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Robotics team to compete at 'worlds'

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Port Townsend's robotics team has raised enough money to attend this year's world championship competition April 22-25 in St. Louis, Missouri.

Team coach Austin Henry told the Port Townsend & Jefferson County Leader April 10 the team – the Roboctopi – needed to raise $15,000 to cover a $5,000 entry fee and send 10 of the team's 15 students, along with coaches and several parents, to the four-day event. If it failed to raise at least half that amount by April 14, Austin said he would have to decline the invite.

“We have raised close to $10,000 in the past four days,” Henry told the Leader April 14. “We definitely have to continue our effort, but I'm confident enough that I was able to go ahead and get us registered.”

This would mark the team's first opportunity to compete at the FIRST Robotics Competition, now in its 24th year. FIRST stands for For Inspiration and Recognition of Science and Technology.

Now in its second year, Port Townsend's team would be one of 600 teams from around the world, and one of 31 teams from the Washington-Oregon region.

Having reached the Pacific Northwest District Championship in its inaugural year, the team placed 37th of 152 regional teams. As a result, the team did not make 2014's world championship, which was reserved for the top 24 teams. It did, however, receive several awards available only to first-year teams, which bettered its overall ranking.

“It was an extremely strong showing for a rookie team,” Henry said, adding that this year the team has placed 35th of 152 teams and has also won the region's Excellence in Engineering Award.

“For us to advance this year without those artificial boosters, I think, is quite an accomplishment.”

From March 5-7, the team placed 12th of 28 teams in a district event at West Valley High School in Spokane. Then, from March 13-15, the team placed 13th of 29 teams competing at Mount Vernon High School in Skagit County.

From April 1-4, the team competed against the top 64 regional teams during the district championship at Eastern Washington University in Cheney.

During a qualifying round-robin tournament, the team placed 28th.

“It was an an extraordinarily tough competition, so for them to do that was particularly inspiring given what they were up against,” Henry said.

The team placed 37th, though its overall regional ranking is 35th. That means four other teams have declined invitations to the world championship event, allowing Port Townsend's team a chance.

In order to attend the district championship, the team raised $4,090 in 17 days through an indiegogo.com fundraising campaign to cover a $4,000 entry fee.

“We found the online program was great for raising funds for the district championship because it was an easy platform for friends and family to use,” said Henry, adding that the team has nearly exhausted such sources of money, causing it to turn to the larger community.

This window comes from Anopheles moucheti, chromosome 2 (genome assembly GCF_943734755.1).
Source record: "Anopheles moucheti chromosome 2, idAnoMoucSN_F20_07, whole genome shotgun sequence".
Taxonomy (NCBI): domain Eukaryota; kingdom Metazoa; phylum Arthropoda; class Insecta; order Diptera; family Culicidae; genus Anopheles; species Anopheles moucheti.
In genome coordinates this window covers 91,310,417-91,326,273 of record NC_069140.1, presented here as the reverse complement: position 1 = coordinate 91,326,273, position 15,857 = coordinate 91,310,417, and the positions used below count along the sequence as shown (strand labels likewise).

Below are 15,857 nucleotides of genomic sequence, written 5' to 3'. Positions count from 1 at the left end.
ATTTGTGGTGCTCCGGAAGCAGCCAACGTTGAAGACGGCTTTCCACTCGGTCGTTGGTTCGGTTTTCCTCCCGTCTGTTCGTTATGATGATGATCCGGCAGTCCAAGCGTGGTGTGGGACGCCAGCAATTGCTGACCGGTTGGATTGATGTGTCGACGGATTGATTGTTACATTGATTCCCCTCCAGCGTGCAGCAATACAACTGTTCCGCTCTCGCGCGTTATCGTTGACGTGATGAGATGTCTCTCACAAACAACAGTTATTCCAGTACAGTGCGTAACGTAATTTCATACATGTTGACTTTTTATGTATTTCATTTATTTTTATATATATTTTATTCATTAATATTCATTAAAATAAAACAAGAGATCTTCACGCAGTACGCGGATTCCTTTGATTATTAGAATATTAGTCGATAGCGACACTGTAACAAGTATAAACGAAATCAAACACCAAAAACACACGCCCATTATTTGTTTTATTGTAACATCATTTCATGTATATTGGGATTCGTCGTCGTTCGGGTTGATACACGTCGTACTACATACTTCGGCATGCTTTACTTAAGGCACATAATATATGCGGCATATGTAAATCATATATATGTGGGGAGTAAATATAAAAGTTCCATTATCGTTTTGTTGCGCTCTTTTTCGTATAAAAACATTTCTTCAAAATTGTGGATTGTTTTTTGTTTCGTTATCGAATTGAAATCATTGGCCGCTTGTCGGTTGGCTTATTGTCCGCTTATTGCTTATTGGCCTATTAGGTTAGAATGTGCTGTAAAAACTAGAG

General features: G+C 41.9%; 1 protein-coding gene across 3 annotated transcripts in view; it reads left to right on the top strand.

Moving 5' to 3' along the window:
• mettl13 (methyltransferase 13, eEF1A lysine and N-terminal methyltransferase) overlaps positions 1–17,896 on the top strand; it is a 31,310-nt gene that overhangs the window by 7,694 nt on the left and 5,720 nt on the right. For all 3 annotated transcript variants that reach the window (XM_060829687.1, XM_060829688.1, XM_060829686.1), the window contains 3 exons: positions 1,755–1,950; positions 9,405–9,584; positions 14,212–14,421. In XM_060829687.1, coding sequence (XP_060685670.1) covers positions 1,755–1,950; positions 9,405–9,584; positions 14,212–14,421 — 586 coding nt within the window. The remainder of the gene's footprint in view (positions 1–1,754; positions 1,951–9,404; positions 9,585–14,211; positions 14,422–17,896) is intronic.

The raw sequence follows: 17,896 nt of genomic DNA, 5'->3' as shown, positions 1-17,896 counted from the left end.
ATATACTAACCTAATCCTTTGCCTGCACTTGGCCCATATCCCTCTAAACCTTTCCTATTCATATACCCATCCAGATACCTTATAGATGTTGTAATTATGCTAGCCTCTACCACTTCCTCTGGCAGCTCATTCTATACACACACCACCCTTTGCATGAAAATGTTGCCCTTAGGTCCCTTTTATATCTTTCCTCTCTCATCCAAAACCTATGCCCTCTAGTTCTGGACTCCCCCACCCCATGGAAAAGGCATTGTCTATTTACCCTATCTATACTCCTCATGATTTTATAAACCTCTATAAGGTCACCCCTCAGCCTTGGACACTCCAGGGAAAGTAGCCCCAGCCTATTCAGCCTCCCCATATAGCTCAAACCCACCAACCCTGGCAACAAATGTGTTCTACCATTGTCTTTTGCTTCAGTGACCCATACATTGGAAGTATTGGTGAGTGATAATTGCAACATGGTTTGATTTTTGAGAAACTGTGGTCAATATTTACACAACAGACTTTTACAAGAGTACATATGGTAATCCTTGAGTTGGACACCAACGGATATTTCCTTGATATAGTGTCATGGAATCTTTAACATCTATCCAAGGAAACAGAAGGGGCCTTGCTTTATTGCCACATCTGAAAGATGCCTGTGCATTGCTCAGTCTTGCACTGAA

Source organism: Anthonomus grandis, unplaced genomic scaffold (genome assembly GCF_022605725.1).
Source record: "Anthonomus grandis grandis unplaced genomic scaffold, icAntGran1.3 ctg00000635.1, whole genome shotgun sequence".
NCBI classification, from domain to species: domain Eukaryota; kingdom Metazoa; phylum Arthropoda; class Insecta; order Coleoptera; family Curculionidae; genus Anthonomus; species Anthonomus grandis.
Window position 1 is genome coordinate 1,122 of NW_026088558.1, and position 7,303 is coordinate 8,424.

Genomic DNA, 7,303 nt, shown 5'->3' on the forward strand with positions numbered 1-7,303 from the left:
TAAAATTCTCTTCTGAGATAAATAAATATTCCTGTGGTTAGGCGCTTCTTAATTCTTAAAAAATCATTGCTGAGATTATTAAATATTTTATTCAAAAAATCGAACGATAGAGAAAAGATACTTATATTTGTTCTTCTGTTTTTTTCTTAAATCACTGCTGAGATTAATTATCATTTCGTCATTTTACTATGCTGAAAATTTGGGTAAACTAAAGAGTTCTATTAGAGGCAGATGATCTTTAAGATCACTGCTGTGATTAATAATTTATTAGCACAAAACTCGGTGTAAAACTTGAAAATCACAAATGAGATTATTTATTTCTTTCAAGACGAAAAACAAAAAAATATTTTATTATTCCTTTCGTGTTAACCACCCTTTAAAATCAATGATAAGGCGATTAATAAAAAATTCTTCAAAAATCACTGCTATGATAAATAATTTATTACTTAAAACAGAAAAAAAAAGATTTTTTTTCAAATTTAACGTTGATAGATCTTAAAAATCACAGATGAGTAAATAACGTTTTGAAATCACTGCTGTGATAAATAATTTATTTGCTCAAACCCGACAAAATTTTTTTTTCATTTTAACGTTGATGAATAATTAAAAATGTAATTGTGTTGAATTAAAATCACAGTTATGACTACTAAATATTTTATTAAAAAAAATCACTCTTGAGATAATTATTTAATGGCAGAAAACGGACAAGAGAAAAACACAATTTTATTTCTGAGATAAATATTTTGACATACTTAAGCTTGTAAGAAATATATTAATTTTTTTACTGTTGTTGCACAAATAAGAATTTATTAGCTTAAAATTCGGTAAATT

In this year's game, called Recycle Rush, robots score points by stacking totes on platforms, capping those stacks with recycling containers and properly disposing of pool noodles, which represent litter.

Each team gets six weeks to design, build and program a robot before entering the season's competitions.

COMPLICATED FUN

"It was complicated at points, yet unbelievably fun," said Port Townsend High School sophomore Chance Kane, a member of the mechanical team.

The robot, nicknamed Mad Stacks, must be able to pick up and stack 8-pound plastic rectangular totes. Placing recycling bins on top multiplies the number of points gained. Each match begins with a 15-second period in which the robot must be operated autonomously, after which time it's remotely controlled.

"This is literally the best sport I have ever had the privilege of being part of," said PTHS senior Allen Gressley, a member of the mechanical team who also does media outreach.

The team is comprised of 15 high school students representing Port Townsend High School, Chimacum High School, Jefferson Community School and West Sound Academy in Poulsbo.

Team coach Henry works for Atlas Technologies of Port Townsend and specializes in 3D design and modeling. On top of several heavily involved parents, mentor Darrin Newlander, a U.S. Navy veteran, works closely with the students, specializing in electronics and electronics engineering.

Port Townsend's team is sponsored by the Northwest Maritime Center, Port Townsend High School, Atlas Technologies, the Bezos Family Foundation, the M.J. Murdock Charitable Trust, the state Superintendent of Public Instruction, jSoft Apps and Concur Technologies.

FIRST AND STEM

FIRST is a nonprofit based in Manchester, New Hampshire. It aims to inspire young people ages 6-18 to pursue education and career opportunities in science, technology, engineering and math, while building self-confidence, knowledge and life skills.

Henry said if the team can afford to go, the students would have a once-in-a-lifetime opportunity to compete at a world level. Additionally, the students would have an opportunity to network and build STEM (science, technology, engineering and mathematics) connections that will pay off.

Questions about the robotics team specifically can be answered by coach Henry at 360-775-0147 or the team's outreach manager Rose Ridder at 360-379-4758.

For more information, visit the team's blog at

team4918.org or visit the FIRST website at

usfirst.org.

(The first version of this story appeared April 10 on ptleader.com.)

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